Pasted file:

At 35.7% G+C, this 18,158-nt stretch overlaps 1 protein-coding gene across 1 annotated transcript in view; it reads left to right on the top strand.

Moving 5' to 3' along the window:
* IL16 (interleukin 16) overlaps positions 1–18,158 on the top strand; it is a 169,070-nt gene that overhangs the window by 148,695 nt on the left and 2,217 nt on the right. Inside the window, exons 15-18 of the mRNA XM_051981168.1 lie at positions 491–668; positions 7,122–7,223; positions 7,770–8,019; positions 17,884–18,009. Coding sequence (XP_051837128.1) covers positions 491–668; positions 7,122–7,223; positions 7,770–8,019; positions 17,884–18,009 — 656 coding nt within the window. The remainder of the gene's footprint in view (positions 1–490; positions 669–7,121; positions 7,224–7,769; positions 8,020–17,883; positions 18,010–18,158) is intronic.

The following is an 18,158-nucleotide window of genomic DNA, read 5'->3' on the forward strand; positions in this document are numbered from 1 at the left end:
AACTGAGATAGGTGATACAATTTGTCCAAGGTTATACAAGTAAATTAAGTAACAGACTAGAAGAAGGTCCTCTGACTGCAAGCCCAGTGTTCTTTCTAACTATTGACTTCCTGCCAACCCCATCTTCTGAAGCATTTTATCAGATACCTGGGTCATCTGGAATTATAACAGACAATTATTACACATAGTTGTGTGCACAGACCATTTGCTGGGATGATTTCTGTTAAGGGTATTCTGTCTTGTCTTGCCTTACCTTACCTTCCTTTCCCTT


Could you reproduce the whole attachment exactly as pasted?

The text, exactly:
At 35.7% G+C, this 18,158-nt stretch overlaps 1 protein-coding gene across 1 annotated transcript in view; it reads left to right on the top strand.

Moving 5' to 3' along the window:
* IL16 (interleukin 16) overlaps positions 1–18,158 on the top strand; it is a 169,070-nt gene that overhangs the window by 148,695 nt on the left and 2,217 nt on the right. Inside the window, exons 15-18 of the mRNA XM_051981168.1 lie at positions 491–668; positions 7,122–7,223; positions 7,770–8,019; positions 17,884–18,009. Coding sequence (XP_051837128.1) covers positions 491–668; positions 7,122–7,223; positions 7,770–8,019; positions 17,884–18,009 — 656 coding nt within the window. The remainder of the gene's footprint in view (positions 1–490; positions 669–7,121; positions 7,224–7,769; positions 8,020–17,883; positions 18,010–18,158) is intronic.

The following is an 18,158-nucleotide window of genomic DNA, read 5'->3' on the forward strand; positions in this document are numbered from 1 at the left end:
AACTGAGATAGGTGATACAATTTGTCCAAGGTTATACAAGTAAATTAAGTAACAGACTAGAAGAAGGTCCTCTGACTGCAAGCCCAGTGTTCTTTCTAACTATTGACTTCCTGCCAACCCCATCTTCTGAAGCATTTTATCAGATACCTGGGTCATCTGGAATTATAACAGACAATTATTACACATAGTTGTGTGCACAGACCATTTGCTGGGATGATTTCTGTTAAGGGTATTCTGTCTTGTCTTGCCTTACCTTACCTTCCTTTCCCTT